Hugh Secord Published Works

Implementing Best Practices in Human Resources Management, CCH, Toronto, 2003 (also published in 2001 as Secord’s A to Z Guide For Human Resources Practitioners)

A comprehensive review of the application of fundamentals in organizational behaviour directed towards assisting HR practitioners in developing “Best Practices” and influencing corporate culture. The book discusses major HR terms and concepts and provides practical advice for practitioners on how to implement programs and avoid potential pitfalls. A major theme underlying each subject is defining the role of the HR practitioner, which will vary from taking the lead and championing an initiative to being a coach or facilitator depending.

The centerpiece of the book is a discussion of the Employment Cycle a concept the author developed to put HRM into the context of a management process. As a conceptual tool the Employment Cycle assists practitioners in analyzing current practices to determine how processes such as recruitment, orientation, performance management, and training are interlinked. The tool is meant to be descriptive as well as being diagnostic. By understanding process deviations the practitioner can focus on initiatives that will have the greatest impact on improving organizational culture. This results in building the HR department as a value-added service.

Communications Practices In Human Resource Management, Carswell, Toronto, 2005

This book challenges HR practitioners to think about all the different ways organizations communicate “culture” and to see communications as an intricate system. When we communicate we not only send an explicit message but also implicitly convey other “meanings” such as emotions, values, and intents. In designing communication’s strategies the practitioners need to consider the desired outcome, choose the appropriate content/message, and decide which media are best suited to achieving the objectives.

The book places on heavy emphasis on exploiting personal communications channels like cascading messages down the organizational hierarchy, emphasizing personal media (meetings, conferences, telephone conversations) as a set of preferred choices over impersonal channels (memos, video-taped messages, e-mail). The book also considers the inherent messages carried by the choice of media (e.g. a face to face meeting signals greater importance than an e-mail can). In addition practitioners need to think about non-verbal messages that are created either deliberately or inadvertently through the way the organization looks. The choice of furniture, art work, office décor and workplace layout implicitly tells an observer about the values of the organization and provide important clues regarding its culture.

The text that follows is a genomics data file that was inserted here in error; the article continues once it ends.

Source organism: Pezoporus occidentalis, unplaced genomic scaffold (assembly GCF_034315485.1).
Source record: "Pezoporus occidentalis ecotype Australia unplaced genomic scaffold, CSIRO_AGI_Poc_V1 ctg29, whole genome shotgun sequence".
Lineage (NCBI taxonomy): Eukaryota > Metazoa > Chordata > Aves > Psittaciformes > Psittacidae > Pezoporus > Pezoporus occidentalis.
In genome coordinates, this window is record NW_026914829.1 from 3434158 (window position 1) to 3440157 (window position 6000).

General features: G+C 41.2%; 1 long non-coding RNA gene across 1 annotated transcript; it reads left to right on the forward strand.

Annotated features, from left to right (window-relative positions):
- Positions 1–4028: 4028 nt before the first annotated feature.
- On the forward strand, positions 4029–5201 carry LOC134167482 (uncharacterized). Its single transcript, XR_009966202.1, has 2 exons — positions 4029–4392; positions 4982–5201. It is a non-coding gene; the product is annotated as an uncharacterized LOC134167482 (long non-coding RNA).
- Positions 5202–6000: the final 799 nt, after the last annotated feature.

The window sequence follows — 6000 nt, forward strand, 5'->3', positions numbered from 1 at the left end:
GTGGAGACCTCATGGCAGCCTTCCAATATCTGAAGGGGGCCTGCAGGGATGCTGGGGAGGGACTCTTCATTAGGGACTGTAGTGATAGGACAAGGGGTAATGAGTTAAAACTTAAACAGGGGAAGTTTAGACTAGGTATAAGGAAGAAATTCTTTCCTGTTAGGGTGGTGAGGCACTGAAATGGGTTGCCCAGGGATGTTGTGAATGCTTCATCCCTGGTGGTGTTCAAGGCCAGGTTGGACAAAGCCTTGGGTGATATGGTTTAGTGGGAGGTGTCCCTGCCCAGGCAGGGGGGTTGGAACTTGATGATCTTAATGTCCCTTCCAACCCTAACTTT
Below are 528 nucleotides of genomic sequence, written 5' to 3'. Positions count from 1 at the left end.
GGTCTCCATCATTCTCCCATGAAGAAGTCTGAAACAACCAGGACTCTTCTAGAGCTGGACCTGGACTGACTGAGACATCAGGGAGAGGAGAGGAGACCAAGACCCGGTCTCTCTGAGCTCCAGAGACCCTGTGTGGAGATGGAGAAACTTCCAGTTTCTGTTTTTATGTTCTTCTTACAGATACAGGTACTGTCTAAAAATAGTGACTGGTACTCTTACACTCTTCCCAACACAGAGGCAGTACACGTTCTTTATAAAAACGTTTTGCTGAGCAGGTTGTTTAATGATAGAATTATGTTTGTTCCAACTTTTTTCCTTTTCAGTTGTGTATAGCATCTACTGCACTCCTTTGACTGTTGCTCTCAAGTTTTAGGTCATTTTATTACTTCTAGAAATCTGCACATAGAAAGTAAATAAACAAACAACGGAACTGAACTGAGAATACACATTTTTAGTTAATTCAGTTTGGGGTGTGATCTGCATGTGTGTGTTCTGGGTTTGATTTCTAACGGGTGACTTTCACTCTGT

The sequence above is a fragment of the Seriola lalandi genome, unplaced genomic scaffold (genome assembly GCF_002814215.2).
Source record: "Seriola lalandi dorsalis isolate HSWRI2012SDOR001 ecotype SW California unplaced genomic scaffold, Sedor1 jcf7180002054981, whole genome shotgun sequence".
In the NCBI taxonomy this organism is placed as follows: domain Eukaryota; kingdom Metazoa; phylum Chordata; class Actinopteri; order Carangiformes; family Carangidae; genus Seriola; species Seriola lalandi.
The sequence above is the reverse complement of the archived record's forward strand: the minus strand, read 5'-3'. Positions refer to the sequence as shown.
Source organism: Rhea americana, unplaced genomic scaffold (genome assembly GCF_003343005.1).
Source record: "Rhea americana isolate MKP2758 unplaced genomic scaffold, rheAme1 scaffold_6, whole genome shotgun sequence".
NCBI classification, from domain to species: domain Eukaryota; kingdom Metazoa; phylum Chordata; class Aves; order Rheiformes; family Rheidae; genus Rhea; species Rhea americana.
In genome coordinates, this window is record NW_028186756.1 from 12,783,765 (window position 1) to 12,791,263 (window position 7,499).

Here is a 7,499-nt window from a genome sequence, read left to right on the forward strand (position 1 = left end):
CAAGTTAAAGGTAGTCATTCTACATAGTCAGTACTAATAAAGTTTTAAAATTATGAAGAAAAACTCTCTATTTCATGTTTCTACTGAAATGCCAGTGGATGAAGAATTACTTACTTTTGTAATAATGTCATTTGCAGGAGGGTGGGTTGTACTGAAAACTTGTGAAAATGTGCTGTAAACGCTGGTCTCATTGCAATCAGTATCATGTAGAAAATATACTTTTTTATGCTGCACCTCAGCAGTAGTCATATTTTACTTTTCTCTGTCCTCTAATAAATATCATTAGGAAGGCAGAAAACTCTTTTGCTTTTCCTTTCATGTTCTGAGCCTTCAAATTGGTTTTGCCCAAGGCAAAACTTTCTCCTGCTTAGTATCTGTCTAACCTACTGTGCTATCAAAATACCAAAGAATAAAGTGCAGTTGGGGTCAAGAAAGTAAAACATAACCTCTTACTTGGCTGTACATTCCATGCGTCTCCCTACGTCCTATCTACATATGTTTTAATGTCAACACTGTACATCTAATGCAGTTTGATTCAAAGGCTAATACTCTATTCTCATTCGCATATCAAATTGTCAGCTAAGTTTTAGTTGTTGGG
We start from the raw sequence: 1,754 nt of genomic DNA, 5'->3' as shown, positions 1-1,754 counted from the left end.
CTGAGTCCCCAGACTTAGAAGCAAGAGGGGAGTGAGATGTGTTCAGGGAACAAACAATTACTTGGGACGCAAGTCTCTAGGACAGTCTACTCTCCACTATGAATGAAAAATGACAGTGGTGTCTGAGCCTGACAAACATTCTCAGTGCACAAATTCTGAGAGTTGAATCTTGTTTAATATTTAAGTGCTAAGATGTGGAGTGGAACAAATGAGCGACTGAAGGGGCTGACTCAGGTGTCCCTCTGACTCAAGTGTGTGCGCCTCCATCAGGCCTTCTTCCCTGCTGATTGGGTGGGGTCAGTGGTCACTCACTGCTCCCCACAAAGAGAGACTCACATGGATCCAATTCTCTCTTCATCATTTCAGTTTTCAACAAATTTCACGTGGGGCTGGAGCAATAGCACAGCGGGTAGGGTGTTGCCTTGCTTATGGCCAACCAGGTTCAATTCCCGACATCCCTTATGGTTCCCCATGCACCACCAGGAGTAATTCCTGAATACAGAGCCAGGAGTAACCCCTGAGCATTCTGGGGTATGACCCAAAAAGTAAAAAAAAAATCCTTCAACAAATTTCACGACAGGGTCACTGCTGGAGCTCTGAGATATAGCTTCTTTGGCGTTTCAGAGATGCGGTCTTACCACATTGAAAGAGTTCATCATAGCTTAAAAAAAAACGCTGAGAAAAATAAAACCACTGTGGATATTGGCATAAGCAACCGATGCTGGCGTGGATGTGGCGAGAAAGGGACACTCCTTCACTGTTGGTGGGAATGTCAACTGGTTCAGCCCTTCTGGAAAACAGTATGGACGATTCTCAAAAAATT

Understanding Labour Relations Strategy, (to be published in 2012)

This book examines the theories behind the development of strategies in different contexts and applies them to the practice of labour and employee relations. It is premised on the belief that labour relations practitioners tend to adopt reactive approaches to respond to organizational crisis or employee demands rather than developing proactive strategies to develop the workforce as the organization’s key competitive advantage.

C.K. Prahalad a professor of strategy suggests that human resources lack the theoretical underpinnings to demonstrate its pivotal role in business organizations. Without a theoretical foundation human resources practitioners are unable to explain why things happen, how events are related to each other and how different events weave together in generalized patterns that allow us to predict outcomes. In order to distinguish the advice provided by human resources practitioners as something more than isolated transactions they must be able to conceptually explain how sound human resources management practices lead to predictable outcomes.

This book examines military strategies, game theory, decision theory and corporate marketing strategies and develops the groundwork for applying these concepts to the practice of labour relations. From these we are able to diagnose current practices and predict which strategies will be most effective in a variety of contexts including maintaining a union-free culture (alternatively employing suppression or substitution strategies), creating winning strategies in an adversarial environment and developing collaborative approaches in mature union-management relationships.

The book examines strategies at different levels in the organizations from the mission statement (or organizational doctrine), through the operations level and down to the granular level of applying the concepts to negotiations or responding to an organizing drive. Consequently the book should serve as a practical model for anyone who wants to think of how organizations can become more strategic. The ultimate focus is on creating competitive advantage.


Co-author, The Ultimate HR Guide, CCH/HRPAO, 2005

This is essentially a practical guide for novice HR practitioners that provides advice on how to deal with a variety of subjects. I wrote the sections on Recruitment and Selection, Performance Management and Labour Relations and parts of the Employment Law and Health and Safety segments. This work is co-marketed by CCH and the Human Resources Professionals Association of Ontario (Canada’s largest HR association).

Co-author, HRANSWERSNOW, CCH 2003

This is an on-line product where HR practitioners can pose a question and get advice on how to handle different situations. I contributed in the areas of Staffing, Employee Development. Employee Surveys, Employment Contracts, HR Strategies, and Retention Strategies